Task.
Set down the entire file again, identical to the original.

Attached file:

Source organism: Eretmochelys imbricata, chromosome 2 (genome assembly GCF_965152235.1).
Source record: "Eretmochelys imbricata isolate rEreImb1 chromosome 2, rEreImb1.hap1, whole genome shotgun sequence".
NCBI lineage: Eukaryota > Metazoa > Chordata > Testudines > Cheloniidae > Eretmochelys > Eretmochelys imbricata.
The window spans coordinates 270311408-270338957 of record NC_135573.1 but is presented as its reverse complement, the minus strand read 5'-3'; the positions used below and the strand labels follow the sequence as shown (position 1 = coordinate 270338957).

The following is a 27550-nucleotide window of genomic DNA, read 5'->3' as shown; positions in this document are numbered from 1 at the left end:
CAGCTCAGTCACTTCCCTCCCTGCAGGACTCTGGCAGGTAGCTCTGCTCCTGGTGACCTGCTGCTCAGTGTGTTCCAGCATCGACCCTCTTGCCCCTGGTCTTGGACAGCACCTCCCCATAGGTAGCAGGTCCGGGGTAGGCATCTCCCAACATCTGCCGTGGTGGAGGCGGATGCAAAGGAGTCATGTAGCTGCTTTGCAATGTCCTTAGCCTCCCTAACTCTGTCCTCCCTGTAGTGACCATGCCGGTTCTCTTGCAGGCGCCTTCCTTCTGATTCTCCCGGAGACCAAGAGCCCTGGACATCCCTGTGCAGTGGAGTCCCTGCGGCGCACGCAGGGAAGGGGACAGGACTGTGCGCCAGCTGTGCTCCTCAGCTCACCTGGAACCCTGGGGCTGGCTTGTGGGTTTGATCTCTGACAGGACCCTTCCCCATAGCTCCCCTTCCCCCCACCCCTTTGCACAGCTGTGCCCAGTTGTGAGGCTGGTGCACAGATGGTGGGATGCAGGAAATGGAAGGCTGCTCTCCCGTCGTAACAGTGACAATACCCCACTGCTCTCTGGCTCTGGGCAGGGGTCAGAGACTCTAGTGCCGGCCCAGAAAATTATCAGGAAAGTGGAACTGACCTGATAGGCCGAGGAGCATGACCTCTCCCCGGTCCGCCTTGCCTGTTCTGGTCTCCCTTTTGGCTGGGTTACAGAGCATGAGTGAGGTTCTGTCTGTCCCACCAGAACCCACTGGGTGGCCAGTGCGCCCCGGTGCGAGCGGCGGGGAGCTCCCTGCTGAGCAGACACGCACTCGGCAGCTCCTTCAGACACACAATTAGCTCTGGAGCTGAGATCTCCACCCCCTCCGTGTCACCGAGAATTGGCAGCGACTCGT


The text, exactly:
Source organism: Eretmochelys imbricata, chromosome 2 (genome assembly GCF_965152235.1).
Source record: "Eretmochelys imbricata isolate rEreImb1 chromosome 2, rEreImb1.hap1, whole genome shotgun sequence".
NCBI lineage: Eukaryota > Metazoa > Chordata > Testudines > Cheloniidae > Eretmochelys > Eretmochelys imbricata.
The window spans coordinates 270311408-270338957 of record NC_135573.1 but is presented as its reverse complement, the minus strand read 5'-3'; the positions used below and the strand labels follow the sequence as shown (position 1 = coordinate 270338957).

The following is a 27550-nucleotide window of genomic DNA, read 5'->3' as shown; positions in this document are numbered from 1 at the left end:
CAGCTCAGTCACTTCCCTCCCTGCAGGACTCTGGCAGGTAGCTCTGCTCCTGGTGACCTGCTGCTCAGTGTGTTCCAGCATCGACCCTCTTGCCCCTGGTCTTGGACAGCACCTCCCCATAGGTAGCAGGTCCGGGGTAGGCATCTCCCAACATCTGCCGTGGTGGAGGCGGATGCAAAGGAGTCATGTAGCTGCTTTGCAATGTCCTTAGCCTCCCTAACTCTGTCCTCCCTGTAGTGACCATGCCGGTTCTCTTGCAGGCGCCTTCCTTCTGATTCTCCCGGAGACCAAGAGCCCTGGACATCCCTGTGCAGTGGAGTCCCTGCGGCGCACGCAGGGAAGGGGACAGGACTGTGCGCCAGCTGTGCTCCTCAGCTCACCTGGAACCCTGGGGCTGGCTTGTGGGTTTGATCTCTGACAGGACCCTTCCCCATAGCTCCCCTTCCCCCCACCCCTTTGCACAGCTGTGCCCAGTTGTGAGGCTGGTGCACAGATGGTGGGATGCAGGAAATGGAAGGCTGCTCTCCCGTCGTAACAGTGACAATACCCCACTGCTCTCTGGCTCTGGGCAGGGGTCAGAGACTCTAGTGCCGGCCCAGAAAATTATCAGGAAAGTGGAACTGACCTGATAGGCCGAGGAGCATGACCTCTCCCCGGTCCGCCTTGCCTGTTCTGGTCTCCCTTTTGGCTGGGTTACAGAGCATGAGTGAGGTTCTGTCTGTCCCACCAGAACCCACTGGGTGGCCAGTGCGCCCCGGTGCGAGCGGCGGGGAGCTCCCTGCTGAGCAGACACGCACTCGGCAGCTCCTTCAGACACACAATTAGCTCTGGAGCTGAGATCTCCACCCCCTCCGTGTCACCGAGAATTGGCAGCGACTCGT